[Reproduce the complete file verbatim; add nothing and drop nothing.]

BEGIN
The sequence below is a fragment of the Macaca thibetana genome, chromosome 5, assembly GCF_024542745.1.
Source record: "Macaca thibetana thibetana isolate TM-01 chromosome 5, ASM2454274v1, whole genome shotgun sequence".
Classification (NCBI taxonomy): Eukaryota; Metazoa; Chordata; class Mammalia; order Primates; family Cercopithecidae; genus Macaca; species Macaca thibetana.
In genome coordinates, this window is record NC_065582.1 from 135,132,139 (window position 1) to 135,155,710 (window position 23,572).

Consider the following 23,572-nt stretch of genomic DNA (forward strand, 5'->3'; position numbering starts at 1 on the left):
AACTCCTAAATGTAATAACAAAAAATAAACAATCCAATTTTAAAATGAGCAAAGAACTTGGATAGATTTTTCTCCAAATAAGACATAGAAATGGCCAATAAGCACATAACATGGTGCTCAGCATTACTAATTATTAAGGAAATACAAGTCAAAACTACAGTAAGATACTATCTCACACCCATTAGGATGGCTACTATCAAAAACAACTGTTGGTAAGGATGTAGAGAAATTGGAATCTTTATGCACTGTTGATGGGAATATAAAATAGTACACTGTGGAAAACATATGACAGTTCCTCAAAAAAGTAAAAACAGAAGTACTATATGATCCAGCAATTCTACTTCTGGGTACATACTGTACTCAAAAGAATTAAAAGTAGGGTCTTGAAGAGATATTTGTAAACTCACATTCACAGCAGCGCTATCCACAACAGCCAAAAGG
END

The sequence below is a fragment of the Macaca thibetana genome, chromosome 5, assembly GCF_024542745.1.
Source record: "Macaca thibetana thibetana isolate TM-01 chromosome 5, ASM2454274v1, whole genome shotgun sequence".
Classification (NCBI taxonomy): Eukaryota; Metazoa; Chordata; class Mammalia; order Primates; family Cercopithecidae; genus Macaca; species Macaca thibetana.
In genome coordinates, this window is record NC_065582.1 from 135,132,139 (window position 1) to 135,155,710 (window position 23,572).

Consider the following 23,572-nt stretch of genomic DNA (forward strand, 5'->3'; position numbering starts at 1 on the left):
AACTCCTAAATGTAATAACAAAAAATAAACAATCCAATTTTAAAATGAGCAAAGAACTTGGATAGATTTTTCTCCAAATAAGACATAGAAATGGCCAATAAGCACATAACATGGTGCTCAGCATTACTAATTATTAAGGAAATACAAGTCAAAACTACAGTAAGATACTATCTCACACCCATTAGGATGGCTACTATCAAAAACAACTGTTGGTAAGGATGTAGAGAAATTGGAATCTTTATGCACTGTTGATGGGAATATAAAATAGTACACTGTGGAAAACATATGACAGTTCCTCAAAAAAGTAAAAACAGAAGTACTATATGATCCAGCAATTCTACTTCTGGGTACATACTGTACTCAAAAGAATTAAAAGTAGGGTCTTGAAGAGATATTTGTAAACTCACATTCACAGCAGCGCTATCCACAACAGCCAAAAGG